Ouro Preto & Beyond
Ouro Preto is a prized jewel of Brazil’s colonial heritage. Founded in 1698, this city soon became the capital of the Portuguese gold rush.
Ouro Preto’s mines financed seven decades of expansion and opulence before their depletion effectively ended the boom.
Evidence of golden-age splendor can still be seen in Ouro Preto’s fine fountains, plazas, and churches.
To protect these treasures, UNESCO declared the city center a World Heritage Site in 1980—a first for Brazil.
Baroque and Rococo churches
Ouro Preto is set in the hills below the Espinhaço Mountains.
Visitors here will find a wealth of religious art in the city’s Baroque and Rococo churches —including works by the sculptor Aleijadinho and painter Mestre Athayde.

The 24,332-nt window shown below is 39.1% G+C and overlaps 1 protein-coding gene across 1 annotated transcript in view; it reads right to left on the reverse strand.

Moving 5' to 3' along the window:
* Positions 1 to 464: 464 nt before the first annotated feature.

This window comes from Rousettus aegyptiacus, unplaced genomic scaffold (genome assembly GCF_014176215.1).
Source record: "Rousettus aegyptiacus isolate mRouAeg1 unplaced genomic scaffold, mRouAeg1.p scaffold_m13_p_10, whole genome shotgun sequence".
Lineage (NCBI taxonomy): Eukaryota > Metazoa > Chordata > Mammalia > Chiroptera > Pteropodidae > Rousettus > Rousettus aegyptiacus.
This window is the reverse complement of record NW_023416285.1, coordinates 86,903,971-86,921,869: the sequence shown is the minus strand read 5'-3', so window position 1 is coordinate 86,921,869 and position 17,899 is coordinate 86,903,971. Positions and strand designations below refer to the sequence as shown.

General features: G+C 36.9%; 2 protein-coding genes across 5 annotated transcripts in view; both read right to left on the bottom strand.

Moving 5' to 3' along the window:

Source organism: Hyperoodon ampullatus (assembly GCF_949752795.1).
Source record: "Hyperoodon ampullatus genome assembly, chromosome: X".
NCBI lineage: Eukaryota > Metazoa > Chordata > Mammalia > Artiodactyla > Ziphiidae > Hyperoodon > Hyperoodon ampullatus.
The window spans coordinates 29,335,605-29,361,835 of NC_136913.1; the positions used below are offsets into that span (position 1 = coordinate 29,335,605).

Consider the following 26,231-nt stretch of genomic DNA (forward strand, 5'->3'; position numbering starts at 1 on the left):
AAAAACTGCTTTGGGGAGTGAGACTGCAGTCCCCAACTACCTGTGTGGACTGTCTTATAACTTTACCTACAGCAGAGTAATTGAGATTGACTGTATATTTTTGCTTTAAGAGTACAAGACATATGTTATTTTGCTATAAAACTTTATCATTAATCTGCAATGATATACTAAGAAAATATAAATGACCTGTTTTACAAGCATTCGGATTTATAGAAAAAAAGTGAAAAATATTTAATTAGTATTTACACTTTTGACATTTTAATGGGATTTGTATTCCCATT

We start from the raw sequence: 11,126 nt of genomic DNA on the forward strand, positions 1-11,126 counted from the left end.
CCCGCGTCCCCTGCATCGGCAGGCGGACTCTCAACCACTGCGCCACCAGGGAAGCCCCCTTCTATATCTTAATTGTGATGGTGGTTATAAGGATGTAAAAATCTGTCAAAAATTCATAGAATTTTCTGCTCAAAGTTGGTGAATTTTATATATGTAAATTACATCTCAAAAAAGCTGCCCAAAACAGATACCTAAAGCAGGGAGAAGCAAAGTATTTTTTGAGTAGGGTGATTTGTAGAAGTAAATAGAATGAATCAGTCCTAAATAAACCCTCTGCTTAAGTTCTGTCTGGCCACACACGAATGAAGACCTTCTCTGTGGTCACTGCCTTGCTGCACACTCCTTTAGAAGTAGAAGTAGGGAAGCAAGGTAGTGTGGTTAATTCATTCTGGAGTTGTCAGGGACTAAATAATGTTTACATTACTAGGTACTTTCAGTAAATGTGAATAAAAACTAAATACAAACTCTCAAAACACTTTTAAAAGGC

Ouro Preto’s historic center is a maze of narrow, hilly streets, lined with red-roofed houses, and charming storefronts.
Museum of Mineralogy
The Museum of Mineralogy, located on the north side of Tiradentes Plaza, houses one of the world’s most extensive collections of minerals.
Brazil holds 60% of the world’s gem reserves, including Imperial topaz and precious amethyst.
Mine tours are available just outside the city.
Ouro Preto Neighboring Towns
Other delightful towns surround Ouro Preto, including:
- Sao Joao del Rei
Each offers its own unique collection of ornate churches, sunny plazas, and cobbled streets.
These locations and other colonial cities in Minas Gerais state can be reached by flights to Belo Horizonte.
Inhotim Botanical Garden
The 5,000-acre Inhotim botanical garden and contemporary art gallery can also be included in itineraries to this region.
“I had always loved beautiful and artistic things, though before leaving America I had had a very little chance of seeing any.”